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Calcium Supplementation during Pregnancy and Lactation: Implications for Maternal and Infant Bone Health

It is well accepted that in women with calcium intakes close to current recommendations, the physiologic adaptations for providing calcium to the fetus and infant are largely independent of calcium intake, and that there is no apparent bone benefit for the mother or infant of using calcium supplements. However, in women consuming low calcium diets, and in adolescent mothers, maternal bone adaptations during reproduction have been found to respond to increased calcium intake or calcium supplementation although not always as expected. Moreover, fetal and infant skeletal development has been found to be positively associated to increased maternal calcium intake or supplementation during pregnancy in some but not all studies. These apparently inconsistent results are possibly due to the complex interactions between genetics, diet composition, calcium intake, environment, and lifestyle on maternal and infant bone responses during pregnancy and lactation. In this chapter, studies evaluating the effect of maternal calcium intake during pregnancy and lactation, from the diet and from supplements, on maternal bone outcomes and on fetal and infant bone growth are reviewed. The effect of other factors on bone outcomes and the possible implications for the maternal and infant bone health are considered.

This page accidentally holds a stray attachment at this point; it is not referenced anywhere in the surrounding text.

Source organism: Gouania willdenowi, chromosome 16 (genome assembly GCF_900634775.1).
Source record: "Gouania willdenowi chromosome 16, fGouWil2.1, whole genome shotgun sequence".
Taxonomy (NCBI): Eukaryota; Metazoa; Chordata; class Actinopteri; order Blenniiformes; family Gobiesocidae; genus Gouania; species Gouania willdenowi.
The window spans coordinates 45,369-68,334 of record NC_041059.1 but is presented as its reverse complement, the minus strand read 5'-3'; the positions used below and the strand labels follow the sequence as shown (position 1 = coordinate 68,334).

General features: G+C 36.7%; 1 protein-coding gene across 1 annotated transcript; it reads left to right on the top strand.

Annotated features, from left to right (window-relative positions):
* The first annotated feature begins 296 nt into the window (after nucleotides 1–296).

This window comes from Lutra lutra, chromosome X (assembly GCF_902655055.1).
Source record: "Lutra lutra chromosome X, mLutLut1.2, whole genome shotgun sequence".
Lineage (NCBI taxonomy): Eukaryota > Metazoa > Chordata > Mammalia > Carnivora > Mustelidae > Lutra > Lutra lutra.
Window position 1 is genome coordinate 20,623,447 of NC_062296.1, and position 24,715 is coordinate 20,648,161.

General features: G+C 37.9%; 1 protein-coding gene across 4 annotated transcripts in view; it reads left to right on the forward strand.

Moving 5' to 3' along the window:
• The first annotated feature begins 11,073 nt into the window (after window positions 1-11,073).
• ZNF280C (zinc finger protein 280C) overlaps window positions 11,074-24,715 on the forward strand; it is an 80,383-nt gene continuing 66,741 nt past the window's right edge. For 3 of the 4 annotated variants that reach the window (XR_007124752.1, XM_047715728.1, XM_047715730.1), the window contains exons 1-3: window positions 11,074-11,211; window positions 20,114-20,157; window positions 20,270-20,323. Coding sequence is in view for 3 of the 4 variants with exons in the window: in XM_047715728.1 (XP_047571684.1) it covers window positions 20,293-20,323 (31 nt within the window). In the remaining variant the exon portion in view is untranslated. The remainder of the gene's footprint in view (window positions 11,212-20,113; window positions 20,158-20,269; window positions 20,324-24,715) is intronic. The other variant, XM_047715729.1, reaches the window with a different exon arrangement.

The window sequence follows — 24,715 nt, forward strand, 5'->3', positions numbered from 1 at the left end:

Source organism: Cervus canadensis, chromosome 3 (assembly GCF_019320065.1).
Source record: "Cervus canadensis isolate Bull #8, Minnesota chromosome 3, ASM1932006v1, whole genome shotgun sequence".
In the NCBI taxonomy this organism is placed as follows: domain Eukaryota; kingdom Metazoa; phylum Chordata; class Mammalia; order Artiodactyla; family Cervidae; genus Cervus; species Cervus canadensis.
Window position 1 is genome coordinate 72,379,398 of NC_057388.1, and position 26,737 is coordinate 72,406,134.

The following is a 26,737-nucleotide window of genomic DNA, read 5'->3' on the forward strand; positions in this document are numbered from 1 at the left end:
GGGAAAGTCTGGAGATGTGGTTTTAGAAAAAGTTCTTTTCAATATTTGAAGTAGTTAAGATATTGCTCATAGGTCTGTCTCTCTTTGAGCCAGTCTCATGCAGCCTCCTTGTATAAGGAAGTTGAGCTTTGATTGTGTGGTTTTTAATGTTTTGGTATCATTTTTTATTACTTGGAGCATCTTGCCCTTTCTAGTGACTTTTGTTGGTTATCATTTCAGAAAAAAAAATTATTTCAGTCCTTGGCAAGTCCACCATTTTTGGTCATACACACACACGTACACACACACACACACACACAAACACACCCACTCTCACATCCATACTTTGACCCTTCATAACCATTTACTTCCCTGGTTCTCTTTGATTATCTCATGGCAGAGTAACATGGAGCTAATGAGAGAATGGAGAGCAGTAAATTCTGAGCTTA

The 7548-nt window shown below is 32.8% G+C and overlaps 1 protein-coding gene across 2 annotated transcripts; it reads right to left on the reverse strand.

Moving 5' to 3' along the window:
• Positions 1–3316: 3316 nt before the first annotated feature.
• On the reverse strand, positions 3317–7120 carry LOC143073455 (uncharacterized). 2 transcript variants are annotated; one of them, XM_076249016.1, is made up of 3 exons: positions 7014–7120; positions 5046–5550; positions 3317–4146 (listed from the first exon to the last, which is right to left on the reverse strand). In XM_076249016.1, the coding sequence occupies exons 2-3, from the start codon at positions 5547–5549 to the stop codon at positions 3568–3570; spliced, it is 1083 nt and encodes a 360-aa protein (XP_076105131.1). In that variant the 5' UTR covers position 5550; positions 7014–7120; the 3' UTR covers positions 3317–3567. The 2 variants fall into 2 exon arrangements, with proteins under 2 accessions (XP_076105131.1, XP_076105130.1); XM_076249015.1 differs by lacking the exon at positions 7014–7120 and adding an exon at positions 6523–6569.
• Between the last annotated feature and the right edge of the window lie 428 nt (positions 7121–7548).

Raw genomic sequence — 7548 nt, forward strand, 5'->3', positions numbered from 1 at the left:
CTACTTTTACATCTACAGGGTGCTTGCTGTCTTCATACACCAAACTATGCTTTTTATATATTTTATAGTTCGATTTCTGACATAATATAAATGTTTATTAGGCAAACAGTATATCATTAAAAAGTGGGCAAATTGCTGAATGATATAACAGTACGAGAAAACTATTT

Print publication date: 08 Oct 2015
Copyright year: 2016
Print ISBN: 978-1-84973-887-3
PDF eISBN: 978-1-78262-213-0
ePub eISBN: 978-1-78262-729-6